CE and BCE

I use CE and BCE rather than AD and BC. Surprisingly, that causes some people pain. They seem to have the idea it’s somehow an assault on Christianity. I don’t have time to argue. I roll my eyes and move on. I first encountered CE and BCE as an undergraduate in the 1970s. I didn’t need anyone to unpack it for me. It made intuitive sense.

We know the AD/BC calendar is wrong about the birth of Jesus, but even if it were right we’ve moved out of our parochial past where it seemed like the whole world is Christian. Then, looking at the calendar and calendar reforms many years later, it turned out the AD/BC calendar isn’t all that old anyway.

I knew if I waited long enough, there would be something easy to cite for the whole history and shape of the modern CE/BCE dating system. Not just “it’s too late to re-date all of history, so let’s just suck it up”. And here it is.

In recent years, a persistent criticism has been leveled against the use of the BCE/CE system (Before the Common or Current Era/Common or Current Era) , rather than BC/AD (Before Christ/Anno Domini or ‘Year of Our Lord’), in dating historical events. This designation, it is claimed, is nothing more than an attempt to ‘remove Christ from the calendar’ in keeping with the ‘subversive’ effects of political correctness. The use of BCE/CE, opponents claim, is offensive to Christians who recognize time as dated up to, and away from, the birth of Jesus. Further, it is claimed that BCE/CE makes no sense because it refers to exactly the same event as BC/AD. Those who oppose the use of the ‘common era’ designation also seem to feel that the use of BC/AD is actually stipulated by the Bible or in some way carries biblical authority.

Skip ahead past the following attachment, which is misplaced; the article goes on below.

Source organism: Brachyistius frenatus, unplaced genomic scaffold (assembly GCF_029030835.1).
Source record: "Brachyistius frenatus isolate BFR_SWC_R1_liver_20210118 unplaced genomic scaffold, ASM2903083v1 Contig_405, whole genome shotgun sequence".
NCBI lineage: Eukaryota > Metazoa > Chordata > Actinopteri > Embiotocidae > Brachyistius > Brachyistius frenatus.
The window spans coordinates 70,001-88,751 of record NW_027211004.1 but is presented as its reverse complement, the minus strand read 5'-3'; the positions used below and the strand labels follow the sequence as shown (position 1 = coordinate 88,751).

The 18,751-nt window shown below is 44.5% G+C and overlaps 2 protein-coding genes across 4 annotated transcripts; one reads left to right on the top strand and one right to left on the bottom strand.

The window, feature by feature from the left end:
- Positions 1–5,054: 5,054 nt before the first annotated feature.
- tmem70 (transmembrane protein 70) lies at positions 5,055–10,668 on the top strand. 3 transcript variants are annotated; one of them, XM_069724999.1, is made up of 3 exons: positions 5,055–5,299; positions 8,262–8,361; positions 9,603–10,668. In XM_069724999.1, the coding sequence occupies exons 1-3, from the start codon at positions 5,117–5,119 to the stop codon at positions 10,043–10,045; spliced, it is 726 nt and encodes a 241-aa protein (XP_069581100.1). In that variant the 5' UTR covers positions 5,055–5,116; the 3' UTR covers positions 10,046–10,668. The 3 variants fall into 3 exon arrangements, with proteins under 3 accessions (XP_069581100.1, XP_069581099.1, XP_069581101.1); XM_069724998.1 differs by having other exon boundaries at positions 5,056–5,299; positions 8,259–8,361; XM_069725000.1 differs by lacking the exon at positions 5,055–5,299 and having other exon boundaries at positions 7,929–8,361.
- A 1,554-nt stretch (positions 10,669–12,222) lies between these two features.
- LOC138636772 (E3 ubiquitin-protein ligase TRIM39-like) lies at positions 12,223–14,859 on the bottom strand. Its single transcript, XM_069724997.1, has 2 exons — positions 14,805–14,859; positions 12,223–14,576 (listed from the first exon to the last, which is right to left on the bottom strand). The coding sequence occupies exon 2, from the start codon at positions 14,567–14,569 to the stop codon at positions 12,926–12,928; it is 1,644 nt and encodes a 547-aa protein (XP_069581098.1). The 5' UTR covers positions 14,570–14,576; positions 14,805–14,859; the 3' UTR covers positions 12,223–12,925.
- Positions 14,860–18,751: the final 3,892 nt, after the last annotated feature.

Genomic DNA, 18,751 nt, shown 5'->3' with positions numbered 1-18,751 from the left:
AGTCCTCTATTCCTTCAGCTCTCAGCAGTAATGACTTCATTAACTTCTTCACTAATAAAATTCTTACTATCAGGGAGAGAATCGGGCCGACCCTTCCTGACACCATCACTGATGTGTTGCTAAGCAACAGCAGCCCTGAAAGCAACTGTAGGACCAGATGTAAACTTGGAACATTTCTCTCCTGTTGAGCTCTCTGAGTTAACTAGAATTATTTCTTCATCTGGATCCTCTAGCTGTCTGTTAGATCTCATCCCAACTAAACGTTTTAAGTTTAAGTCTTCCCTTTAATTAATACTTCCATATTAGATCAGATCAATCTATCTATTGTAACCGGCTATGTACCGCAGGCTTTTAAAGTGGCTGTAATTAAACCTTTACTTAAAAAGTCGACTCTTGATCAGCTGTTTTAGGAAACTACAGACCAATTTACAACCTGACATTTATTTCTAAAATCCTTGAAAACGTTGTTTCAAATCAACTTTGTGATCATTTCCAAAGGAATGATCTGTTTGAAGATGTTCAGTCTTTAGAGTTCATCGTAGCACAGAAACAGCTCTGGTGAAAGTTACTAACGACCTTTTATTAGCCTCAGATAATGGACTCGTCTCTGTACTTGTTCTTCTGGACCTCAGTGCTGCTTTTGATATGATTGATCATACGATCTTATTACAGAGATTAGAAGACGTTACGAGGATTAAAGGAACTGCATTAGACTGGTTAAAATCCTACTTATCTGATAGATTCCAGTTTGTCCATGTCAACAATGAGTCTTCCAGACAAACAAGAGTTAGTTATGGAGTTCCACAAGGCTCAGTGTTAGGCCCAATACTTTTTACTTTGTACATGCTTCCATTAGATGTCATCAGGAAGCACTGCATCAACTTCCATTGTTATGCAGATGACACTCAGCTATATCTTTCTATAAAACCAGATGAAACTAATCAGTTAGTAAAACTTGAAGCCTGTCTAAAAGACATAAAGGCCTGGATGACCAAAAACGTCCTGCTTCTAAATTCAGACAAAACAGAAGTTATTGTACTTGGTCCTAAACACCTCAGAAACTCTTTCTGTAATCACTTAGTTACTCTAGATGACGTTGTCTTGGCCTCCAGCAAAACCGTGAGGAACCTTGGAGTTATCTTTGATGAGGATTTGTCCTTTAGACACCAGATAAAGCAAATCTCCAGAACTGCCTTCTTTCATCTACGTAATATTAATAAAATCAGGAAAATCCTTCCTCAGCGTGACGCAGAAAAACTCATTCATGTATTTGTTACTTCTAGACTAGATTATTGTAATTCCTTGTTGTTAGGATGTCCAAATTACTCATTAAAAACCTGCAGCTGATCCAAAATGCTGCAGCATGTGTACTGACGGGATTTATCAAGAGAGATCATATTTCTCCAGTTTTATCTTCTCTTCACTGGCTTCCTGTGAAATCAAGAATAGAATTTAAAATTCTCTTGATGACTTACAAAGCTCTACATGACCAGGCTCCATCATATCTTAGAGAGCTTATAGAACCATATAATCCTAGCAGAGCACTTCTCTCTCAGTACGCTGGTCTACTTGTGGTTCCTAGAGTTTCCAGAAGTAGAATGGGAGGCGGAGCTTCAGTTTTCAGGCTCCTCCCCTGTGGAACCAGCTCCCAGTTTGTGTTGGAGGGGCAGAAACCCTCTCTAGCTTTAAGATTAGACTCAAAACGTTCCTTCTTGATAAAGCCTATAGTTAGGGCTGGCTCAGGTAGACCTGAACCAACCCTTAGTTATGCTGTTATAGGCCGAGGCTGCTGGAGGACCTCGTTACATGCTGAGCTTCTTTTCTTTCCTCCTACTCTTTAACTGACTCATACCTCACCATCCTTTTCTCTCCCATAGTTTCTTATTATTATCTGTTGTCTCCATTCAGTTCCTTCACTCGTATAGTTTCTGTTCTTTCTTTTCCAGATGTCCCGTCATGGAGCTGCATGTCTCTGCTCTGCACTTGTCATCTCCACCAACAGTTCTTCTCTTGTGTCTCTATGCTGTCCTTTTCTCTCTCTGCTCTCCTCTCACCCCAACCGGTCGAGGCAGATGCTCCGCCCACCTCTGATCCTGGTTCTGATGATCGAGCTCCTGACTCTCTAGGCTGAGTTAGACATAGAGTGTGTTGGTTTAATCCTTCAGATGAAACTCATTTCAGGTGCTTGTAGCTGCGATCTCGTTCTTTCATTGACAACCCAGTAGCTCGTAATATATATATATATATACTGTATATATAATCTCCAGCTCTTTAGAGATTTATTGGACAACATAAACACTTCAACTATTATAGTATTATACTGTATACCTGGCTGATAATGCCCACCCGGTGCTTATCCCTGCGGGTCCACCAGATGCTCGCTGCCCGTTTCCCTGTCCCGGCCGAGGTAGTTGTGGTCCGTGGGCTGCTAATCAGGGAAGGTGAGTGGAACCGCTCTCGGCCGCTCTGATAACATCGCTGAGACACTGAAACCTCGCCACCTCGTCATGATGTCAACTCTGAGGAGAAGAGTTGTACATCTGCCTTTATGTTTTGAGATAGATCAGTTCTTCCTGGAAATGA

There is no biblical authority for BC/AD; it was created over 500 years after the events described in the Christian New Testament and was not accepted usage until after another 500 years had passed. The use of BCE/CE certainly has become more common in recent years but it is not a new invention of the ‘politically correct’ nor is it even all that new; the use of ‘common era’ in place of A.D. first appears in German in the 17th century CE and in English in the 18th. The use of this designation in dating has nothing to do with ‘removing Christ from the calendar’ and everything to do with accuracy when dealing with historical events.

Read more:

%d bloggers like this: